But it’s NOT what you think…
We missed this announcement last week, not so much from inattention, but from astonishment: We did not even know Second Life was still a thing, but apparently so.
dead sleeping bunnies…
Virtual rabbits across Second Life will fall asleep on Saturday then never wake up, now that the their digital food supply has been shut down by a legal battle. The player-made and player-sold Ozimals brand of digirabbits are virtual pets that players breed and care for in the sandbox MMO, and even need to feed by buying DRM-protected virtual food. But they rely on servers. Waypoint reported earlier today that the seller of Ozimals and the Pufflings virtuabirds has received a legal threat he says he cannot afford to fight, so they’ve shut down. By Saturday, rabbits will run out of food and enter hibernation.
The rabbits aren’t dead, they’re sleeping. They simply can never wake up.
…At least the Ozimals’ birdy cousins, the Pufflings, had a swift death. They shut down instantly on Wednesday when the servers went down, while rabbits hold on with the food in their cyberbellies.
Ozimals did give rabbit owners a brief chance to save their rabbits. Before shutting down, they gave away items which make rabbits not need food — and leaves them sterile. Some rabbits will live on forever, the last of their kind. If you wish that fate upon your rabbit, apparently some kindly players have a stash you’re welcome to.
Before we dive into ransomware, we thought you might enjoy a readable overview of the latest and largest data breach. Have fun.
We’ve mentioned before the reason most people don’t get hacked is they’re too poor. It’s far more lucrative to go after banks, to include the IMF et alia, where the hackers can be sure they’ll score actual money and not just overdraft fees.
Where the lumpen masses are affected is the hyper local – their own PC/laptop, via ransomware. And this works surprisingly well even on a larger scale: Short of banks and idiotic companies like Target, the easy money turns out to be in…hospitals.
That’s right – hospitals. They are increasingly becoming prime targets for ransomware. Last month it was Hollywood Presbyterian Medical Center that dolled out the coin…bitcoins, that is, in order to regain control over their network. $17k worth.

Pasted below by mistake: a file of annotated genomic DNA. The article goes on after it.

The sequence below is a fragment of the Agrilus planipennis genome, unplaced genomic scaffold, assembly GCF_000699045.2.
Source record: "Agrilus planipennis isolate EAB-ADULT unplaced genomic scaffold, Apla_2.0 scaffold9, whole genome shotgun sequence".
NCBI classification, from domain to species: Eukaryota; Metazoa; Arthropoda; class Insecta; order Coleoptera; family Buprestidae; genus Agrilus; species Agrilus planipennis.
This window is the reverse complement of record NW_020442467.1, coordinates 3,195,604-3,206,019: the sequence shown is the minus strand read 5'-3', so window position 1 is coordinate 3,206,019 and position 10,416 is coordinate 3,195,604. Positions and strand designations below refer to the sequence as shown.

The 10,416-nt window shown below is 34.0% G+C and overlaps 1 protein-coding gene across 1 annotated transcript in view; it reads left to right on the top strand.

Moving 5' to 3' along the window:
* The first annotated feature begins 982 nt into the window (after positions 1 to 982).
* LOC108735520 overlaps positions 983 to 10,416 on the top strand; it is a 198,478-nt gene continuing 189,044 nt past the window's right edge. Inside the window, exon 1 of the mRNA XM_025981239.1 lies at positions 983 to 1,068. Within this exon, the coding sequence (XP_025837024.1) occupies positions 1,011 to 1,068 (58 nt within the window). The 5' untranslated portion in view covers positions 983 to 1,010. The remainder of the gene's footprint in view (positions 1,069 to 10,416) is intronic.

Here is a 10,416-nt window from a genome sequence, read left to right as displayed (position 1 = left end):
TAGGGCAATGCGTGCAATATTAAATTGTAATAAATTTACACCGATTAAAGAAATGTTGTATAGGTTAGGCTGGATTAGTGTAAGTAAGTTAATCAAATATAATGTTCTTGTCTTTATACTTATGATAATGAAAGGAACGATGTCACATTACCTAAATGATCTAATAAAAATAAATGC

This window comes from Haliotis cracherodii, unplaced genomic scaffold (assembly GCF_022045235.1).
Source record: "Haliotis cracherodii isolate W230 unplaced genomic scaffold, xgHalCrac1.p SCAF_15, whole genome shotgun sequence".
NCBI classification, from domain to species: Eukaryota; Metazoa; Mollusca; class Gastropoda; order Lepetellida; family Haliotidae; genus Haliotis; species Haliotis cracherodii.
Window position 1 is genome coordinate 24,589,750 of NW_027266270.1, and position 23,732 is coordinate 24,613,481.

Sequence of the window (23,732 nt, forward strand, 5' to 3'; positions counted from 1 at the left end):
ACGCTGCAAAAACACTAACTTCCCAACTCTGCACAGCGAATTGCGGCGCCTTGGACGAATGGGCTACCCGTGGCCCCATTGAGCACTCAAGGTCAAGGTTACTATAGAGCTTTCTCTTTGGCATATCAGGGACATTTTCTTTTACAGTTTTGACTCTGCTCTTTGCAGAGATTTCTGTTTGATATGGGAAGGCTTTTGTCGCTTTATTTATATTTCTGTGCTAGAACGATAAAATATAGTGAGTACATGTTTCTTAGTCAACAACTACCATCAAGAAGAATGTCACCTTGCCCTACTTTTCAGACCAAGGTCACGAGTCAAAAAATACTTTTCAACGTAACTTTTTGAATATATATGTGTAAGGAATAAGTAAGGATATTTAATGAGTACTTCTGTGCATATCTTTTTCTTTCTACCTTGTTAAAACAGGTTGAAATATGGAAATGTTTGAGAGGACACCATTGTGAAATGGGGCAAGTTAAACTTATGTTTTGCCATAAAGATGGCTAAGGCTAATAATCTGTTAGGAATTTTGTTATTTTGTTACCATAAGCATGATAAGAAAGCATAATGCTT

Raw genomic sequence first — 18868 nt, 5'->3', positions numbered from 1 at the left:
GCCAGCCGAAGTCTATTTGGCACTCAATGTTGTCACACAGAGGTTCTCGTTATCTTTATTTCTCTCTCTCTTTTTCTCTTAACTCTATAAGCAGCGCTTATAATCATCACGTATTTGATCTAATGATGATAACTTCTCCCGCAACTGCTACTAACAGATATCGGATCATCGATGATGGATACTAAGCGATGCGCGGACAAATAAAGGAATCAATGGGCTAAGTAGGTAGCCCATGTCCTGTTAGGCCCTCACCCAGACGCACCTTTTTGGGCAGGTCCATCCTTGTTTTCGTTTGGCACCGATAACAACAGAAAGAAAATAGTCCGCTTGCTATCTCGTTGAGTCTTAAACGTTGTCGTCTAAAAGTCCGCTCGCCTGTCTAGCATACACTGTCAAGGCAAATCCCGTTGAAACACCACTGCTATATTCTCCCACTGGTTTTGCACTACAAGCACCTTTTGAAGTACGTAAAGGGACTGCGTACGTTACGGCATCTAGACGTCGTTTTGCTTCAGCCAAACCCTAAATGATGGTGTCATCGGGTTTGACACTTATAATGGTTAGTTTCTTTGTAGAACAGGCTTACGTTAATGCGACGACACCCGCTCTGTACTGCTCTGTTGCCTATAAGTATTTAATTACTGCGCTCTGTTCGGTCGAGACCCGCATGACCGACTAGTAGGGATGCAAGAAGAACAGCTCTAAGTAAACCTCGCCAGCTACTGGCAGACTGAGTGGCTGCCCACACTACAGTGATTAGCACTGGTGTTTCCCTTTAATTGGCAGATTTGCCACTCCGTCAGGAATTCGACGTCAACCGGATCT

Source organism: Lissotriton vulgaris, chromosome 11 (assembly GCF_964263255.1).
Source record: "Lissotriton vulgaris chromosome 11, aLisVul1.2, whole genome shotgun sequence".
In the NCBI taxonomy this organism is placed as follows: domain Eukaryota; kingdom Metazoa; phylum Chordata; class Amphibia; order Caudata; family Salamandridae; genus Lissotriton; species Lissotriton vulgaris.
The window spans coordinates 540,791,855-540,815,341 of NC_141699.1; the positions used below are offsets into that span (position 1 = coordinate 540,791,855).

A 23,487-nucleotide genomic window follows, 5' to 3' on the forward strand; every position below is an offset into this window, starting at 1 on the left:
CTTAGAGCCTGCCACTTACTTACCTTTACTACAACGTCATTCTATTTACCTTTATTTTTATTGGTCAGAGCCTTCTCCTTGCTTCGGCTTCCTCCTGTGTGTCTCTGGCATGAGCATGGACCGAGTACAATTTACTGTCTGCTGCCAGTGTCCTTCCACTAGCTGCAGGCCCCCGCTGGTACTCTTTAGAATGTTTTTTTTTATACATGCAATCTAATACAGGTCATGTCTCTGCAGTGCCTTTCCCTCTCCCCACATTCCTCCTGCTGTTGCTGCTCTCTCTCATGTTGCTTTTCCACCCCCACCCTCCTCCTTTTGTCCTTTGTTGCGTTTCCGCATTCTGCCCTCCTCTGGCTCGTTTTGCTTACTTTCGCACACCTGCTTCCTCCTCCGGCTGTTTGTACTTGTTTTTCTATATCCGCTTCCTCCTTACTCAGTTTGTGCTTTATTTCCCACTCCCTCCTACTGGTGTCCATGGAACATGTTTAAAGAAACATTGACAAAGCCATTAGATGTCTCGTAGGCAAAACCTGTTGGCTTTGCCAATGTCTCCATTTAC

Two weeks ago another three hospitals were nailed.
And just last week a whole hospital chain was attacked by ransomware, holding hostage the entirety of the MedStar server network in Maryland and WDC.
Naturally, the FBI was called in.
Interestingly the ransomware forced the MedStar hospitals to reroute ER patients to outside hospitals; the attack prevents patients from receiving timely care. It’s also possible some of thos patients may suffer a negative outcome does that make the hack more? Does the act morph into, say…assault and battery? Then there’s the fact that hospitals are considered part of our “critical infrastructure”: does this ransomware attempt now get classified as terrorism?
The site FBomb.co maps in real time whenever the F-word is dropped on Twitter. America and Britain are leaders in cursing online, according to the interactive map, with New Yorkers tagged as the biggest offenders.
Thanks to its creator Martin Gingras, a junior at Carleton University in Ottawa, Canada, the map not only tracks the F-bombs as they happen, but also features pins that can be clicked to see a tweet and who tweeted it. On Twitter, @FBomb_co retweets random tweets that make up the map.
F-bombs – whodathunk?
The map shows the entire tweet, along with links (should any be present.)
Knockoffs are a certainty: it’s like, you know, fer shure that like some, you know, frustrated old will like code a real time map of you know, like whenever people like use the term ‘like’ in their tweets…
Which all by itself will bring down the fuckin innernetz.